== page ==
Effort at Speech Between Two People Analysis

Muriel Rukeyser

The Poem

(Critical Guide to Poetry for Students)

“Effort at Speech Between Two People” appeared in Muriel Rukeyser’s first book of poetry, Theory of Flight, which was awarded the prestigious Yale Younger Poets Prize when Rukeyser was twenty-one years old. The poem is a lyric meditation on the difficulty of communication. Its thirty-six lines are divided into seven unrhymed stanzas; four stanzas of six lines each alternate with three stanzas of four lines each. The colons that appear at the beginning of each stanza give an illusion of alternating speakers, but the content of the stanzas does not seem to follow this interpretation. The fact that the poet does not make it clear that more than one person is speaking suggests instead an internal monologue with one person sorrowfully considering the impossibility of truly knowing someone else and of being known in return. The opening words show that the speaker is eager, even desperate, to learn and to know: “Speak to me.” That taut, imperative sentence is repeated twice in the poem. The speaker also repeats the promise “I will be open,” implying a willingness to tell the deepest truths and to listen to others and truly hear what they have to say.

The gender of the speaker is not given, but the lyric poem traditionally reflects the voice of the author. The illustrative memories of childhood also suggest a female speaker. She reveals chronological stages of her life in tiny vignettes: She remembers her third birthday when she was read a...

(The entire section is 546 words.)

Forms and Devices

(Critical Guide to Poetry for Students)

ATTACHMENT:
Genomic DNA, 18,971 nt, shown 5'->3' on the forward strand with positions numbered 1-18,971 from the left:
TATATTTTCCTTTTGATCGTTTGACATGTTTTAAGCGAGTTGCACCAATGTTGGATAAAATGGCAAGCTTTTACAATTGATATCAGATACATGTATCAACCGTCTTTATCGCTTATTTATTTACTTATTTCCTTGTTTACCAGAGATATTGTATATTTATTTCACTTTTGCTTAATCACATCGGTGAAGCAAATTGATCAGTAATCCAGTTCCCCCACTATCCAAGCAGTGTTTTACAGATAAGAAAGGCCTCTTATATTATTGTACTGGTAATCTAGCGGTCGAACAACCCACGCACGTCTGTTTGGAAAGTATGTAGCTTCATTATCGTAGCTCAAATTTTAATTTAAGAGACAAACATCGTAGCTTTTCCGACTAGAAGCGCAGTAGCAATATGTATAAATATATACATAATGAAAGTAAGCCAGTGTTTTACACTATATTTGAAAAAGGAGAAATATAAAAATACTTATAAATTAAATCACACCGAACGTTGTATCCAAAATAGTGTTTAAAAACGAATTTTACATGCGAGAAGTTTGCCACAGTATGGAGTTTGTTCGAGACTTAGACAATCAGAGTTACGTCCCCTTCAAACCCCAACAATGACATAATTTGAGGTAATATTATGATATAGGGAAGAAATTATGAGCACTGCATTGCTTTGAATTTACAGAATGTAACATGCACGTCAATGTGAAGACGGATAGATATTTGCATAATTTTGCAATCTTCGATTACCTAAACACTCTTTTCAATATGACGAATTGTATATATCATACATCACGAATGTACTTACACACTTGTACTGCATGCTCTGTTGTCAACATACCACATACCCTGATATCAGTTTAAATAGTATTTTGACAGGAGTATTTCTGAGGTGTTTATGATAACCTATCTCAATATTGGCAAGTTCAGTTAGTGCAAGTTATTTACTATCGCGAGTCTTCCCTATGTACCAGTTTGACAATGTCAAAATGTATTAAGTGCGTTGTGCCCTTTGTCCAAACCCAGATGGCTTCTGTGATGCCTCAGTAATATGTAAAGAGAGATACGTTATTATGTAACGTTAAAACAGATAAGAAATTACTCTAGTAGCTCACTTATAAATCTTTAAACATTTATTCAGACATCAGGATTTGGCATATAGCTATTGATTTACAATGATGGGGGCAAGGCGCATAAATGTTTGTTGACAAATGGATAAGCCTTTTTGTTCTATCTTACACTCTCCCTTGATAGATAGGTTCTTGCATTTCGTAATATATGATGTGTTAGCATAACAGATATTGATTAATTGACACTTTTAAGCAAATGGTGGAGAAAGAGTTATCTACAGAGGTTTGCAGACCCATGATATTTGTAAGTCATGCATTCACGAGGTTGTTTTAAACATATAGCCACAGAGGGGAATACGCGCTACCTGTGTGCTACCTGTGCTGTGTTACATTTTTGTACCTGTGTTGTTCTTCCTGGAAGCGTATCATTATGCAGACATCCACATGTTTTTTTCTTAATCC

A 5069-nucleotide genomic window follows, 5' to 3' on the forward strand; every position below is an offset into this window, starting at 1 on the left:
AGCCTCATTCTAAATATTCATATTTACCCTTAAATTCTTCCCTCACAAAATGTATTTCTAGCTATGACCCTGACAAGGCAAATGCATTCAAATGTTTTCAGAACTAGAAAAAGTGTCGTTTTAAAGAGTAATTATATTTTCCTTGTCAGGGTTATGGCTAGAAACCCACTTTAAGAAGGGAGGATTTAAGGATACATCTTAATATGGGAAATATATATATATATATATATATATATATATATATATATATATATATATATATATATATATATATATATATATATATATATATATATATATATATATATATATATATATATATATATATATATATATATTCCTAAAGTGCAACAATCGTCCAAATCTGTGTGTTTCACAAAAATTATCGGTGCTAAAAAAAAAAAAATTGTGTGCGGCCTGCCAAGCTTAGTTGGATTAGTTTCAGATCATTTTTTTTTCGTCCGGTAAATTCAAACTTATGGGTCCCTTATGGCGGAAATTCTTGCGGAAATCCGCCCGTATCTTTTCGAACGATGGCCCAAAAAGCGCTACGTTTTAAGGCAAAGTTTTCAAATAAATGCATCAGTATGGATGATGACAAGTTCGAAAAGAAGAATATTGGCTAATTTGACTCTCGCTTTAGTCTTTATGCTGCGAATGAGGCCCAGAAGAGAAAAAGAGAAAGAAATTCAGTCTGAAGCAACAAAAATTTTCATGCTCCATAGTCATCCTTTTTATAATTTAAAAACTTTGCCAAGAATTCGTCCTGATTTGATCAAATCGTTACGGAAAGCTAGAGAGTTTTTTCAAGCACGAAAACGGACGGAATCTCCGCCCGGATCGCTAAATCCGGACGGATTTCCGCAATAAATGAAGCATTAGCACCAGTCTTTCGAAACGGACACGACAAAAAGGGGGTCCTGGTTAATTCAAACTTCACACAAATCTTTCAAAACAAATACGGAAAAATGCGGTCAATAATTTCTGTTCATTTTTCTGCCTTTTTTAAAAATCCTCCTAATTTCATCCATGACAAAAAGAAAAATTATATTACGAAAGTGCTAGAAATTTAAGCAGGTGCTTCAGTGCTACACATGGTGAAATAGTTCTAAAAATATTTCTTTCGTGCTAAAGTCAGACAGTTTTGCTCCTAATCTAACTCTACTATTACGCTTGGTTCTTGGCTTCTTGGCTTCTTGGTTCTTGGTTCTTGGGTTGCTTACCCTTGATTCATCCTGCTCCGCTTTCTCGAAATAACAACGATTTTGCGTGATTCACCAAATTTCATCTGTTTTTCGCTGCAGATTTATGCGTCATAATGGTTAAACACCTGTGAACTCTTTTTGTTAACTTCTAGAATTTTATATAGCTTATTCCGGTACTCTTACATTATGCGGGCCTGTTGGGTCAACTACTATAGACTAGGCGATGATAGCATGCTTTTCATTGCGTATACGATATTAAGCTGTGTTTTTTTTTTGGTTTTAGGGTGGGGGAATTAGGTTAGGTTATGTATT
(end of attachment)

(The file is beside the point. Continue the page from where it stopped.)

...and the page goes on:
Rukeyser uses several rhetorical devices to slow the pace of the poem and to suggest pauses, as though the speaker is thinking carefully about what is being said. These devices include colons that are combined with spaces within a line, spaces between sentences, and ellipses in two lines of the final stanza. These spaces and punctuation marks provide visual breaks that slow the reading and imply that speaking openly to another person about one’s feelings is difficult and that the words of self-revelation do not flow easily or casually.

The poem is written in free verse without rhyme or a definite metrical pattern. It relies instead on imagery, the repetition of key words and phrases, and the juxtaposition of those images and phrases. The speaker states that she is “not happy,” and she reinforces that sentiment throughout the poem with the words “unhappy,” “lonely,” and a second use of “not happy.” There are many images of sadness in her life—being read the story of a rabbit that died, burning her finger, weeping, thinking of leaping out a window, and being deserted by someone she loved. However, she also has memories of moments of sheer joy and beauty—the “white sails against a sky like music,” the piano music composed by Chopin, and the sunset with light that “melted clouds and plains to beauty.”

Just as short sentences and phrases are repeated, though in no predictable pattern, so too are specific words and...

(The entire section is 423 words.)


(Critical Guide to Poetry for Students)

Ciardi, John. Mid-Century American Poets. New York: Twayne, 1950.

Herzog, Anne F., and Janet E. Kaufman, eds. How Shall We Tell Each Other of the Poet? The Life and Writing of Muriel Rukeyser. New York: St. Martin’s Press, 1999.

Kertesz, Louise. The Poetic Vision of Muriel Rukeyser. Baton Rouge: Louisiana State University Press, 1980.

Moss, Howard. The Poet’s Story. New York: Macmillan, 1973.